If you haven’t yet heard, the chatbots are coming — ready to take your pizza order, answer your technical support questions, and even help you respond to your friends’ pictures in the most predictable way. We’re still in the very early days of the bot revolution on Facebook Messenger, but we’ve found a handful that are actually worth shooting the breeze with.
The easiest way to find new bots on Facebook is through Botlist (the site also covers chatbots on other platforms like Slack as well). Once you’ve found one you want to chat to, you can jump straight to Messenger on the web to start a conversation, or open up the same links in the Messenger mobile apps. These are the 10 most useful bots we could find.
Read articles from Wikipedia inside Messenger, without having to go to the effort of loading up the Wikipedia website in a separate app. Alex isn’t the smartest bot at the moment, so you can really only type basic queries to look for matches. The bot can, however, provide a selection of related hits to give you a choice of further reading. It’s pretty simple and very useful.
2) Dinner Ideas
Tell Dinner Ideas what’s in your fridge or cupboards, and it will come up with a recipe to try. The bot is basically just running a Google search using your terms, but it works well and links straight to the recipes its found on the web. You can enter the name of a dish to get instructions for making it, plus you can get recipes sent once a day or once a week.
We’re big fans of Digg as a holding place for great articles and videos, and the Digg bot for Facebook Messenger brings some of that functionality to a chat window. Type “trending” to see stories that are doing exactly that, or enter a certain category to find matching articles. You also get pinged with a digest once a day, if you want one, through the Digg bot.
If chatbots can save us time booking trips then we’re happy to hand over our travel planning to the robots. Hipmunk can understand a decent number of inputs, from “get me out of London!” to “when’s the best time to fly from LGW to JFK”, and once you’ve got a response you can go ahead and book the trip or set up a fare alert for future price changes.
When talking to real human beings gets annoying, fire up Whatson and distract yourself with some trivia questions plucked from a variety of topics. The quicker you answer, the higher your score, and you win bonus points for getting several questions right in a row. Check the leaderboard to see how well you’re doing against the rest of Whatson’s friends.
Dive into some choose-your-own-adventure goodness courtesy of Sequel Stories, which tells tales based on your interactions with the fictional characters in them (complete with snaps purportedly taken from their phone). Although you are limited to preset responses suggested for you by the bots, it’s still a lot of fun. Try different genres like romance, fantasy or crime stories.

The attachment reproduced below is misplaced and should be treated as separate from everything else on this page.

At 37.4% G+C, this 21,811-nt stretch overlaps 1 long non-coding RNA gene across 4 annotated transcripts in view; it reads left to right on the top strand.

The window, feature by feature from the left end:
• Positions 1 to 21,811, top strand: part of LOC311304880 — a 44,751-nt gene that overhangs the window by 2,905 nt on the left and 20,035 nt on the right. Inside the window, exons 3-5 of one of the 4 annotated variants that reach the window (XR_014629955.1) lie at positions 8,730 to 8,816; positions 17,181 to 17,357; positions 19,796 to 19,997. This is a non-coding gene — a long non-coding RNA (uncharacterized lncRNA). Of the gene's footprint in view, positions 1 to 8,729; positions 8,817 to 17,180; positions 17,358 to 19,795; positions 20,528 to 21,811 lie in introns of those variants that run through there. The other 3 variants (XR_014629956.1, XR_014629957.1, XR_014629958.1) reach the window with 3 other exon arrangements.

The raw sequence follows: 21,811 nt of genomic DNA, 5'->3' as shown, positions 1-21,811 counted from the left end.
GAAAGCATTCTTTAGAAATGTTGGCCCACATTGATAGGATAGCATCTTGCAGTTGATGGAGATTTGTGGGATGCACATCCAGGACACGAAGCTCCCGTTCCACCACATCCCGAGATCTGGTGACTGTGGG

Apparently the world’s first “fashion shopping botfriend”, a description that should tell you right away whether you’re going to get on with Fify. If you are after some clothes shopping assistance, Fify is handy. It’s able to recognise a variety of queries, can show you matching and related items right in Messenger, and even keeps track of your orders.
Whenever there’s a new type of tech in town, weather forecasts are usually first in line for testing, and HippoBot does a passable job of keeping you up to date with forecasts. Ask about the weather on a particular day or at the weekend, although its understanding of advanced phrases is limited. You can get daily updates delivered via Messenger, too.
Bots should theoretically be good at instant translations, and Lingio Translate hits the mark well enough. Not only can it translate your text into a few dozen languages (including Klingon), it can also speak out translations and run fun little quizzes in the languages of your choice, perfect for fitting some language learning into a spare five minutes or for quick on-the-go translations.
10) Ask Haley
Ask Haley offers recreational ideas for your kids based on their ages and interests, and the bot strikes a good balance between preset responses that you can just click on and more creative ones you can add yourself. For now, it’s only available for use in Austin, Texas, but we wouldn’t be surprised if it starts servicing other major cities before too long.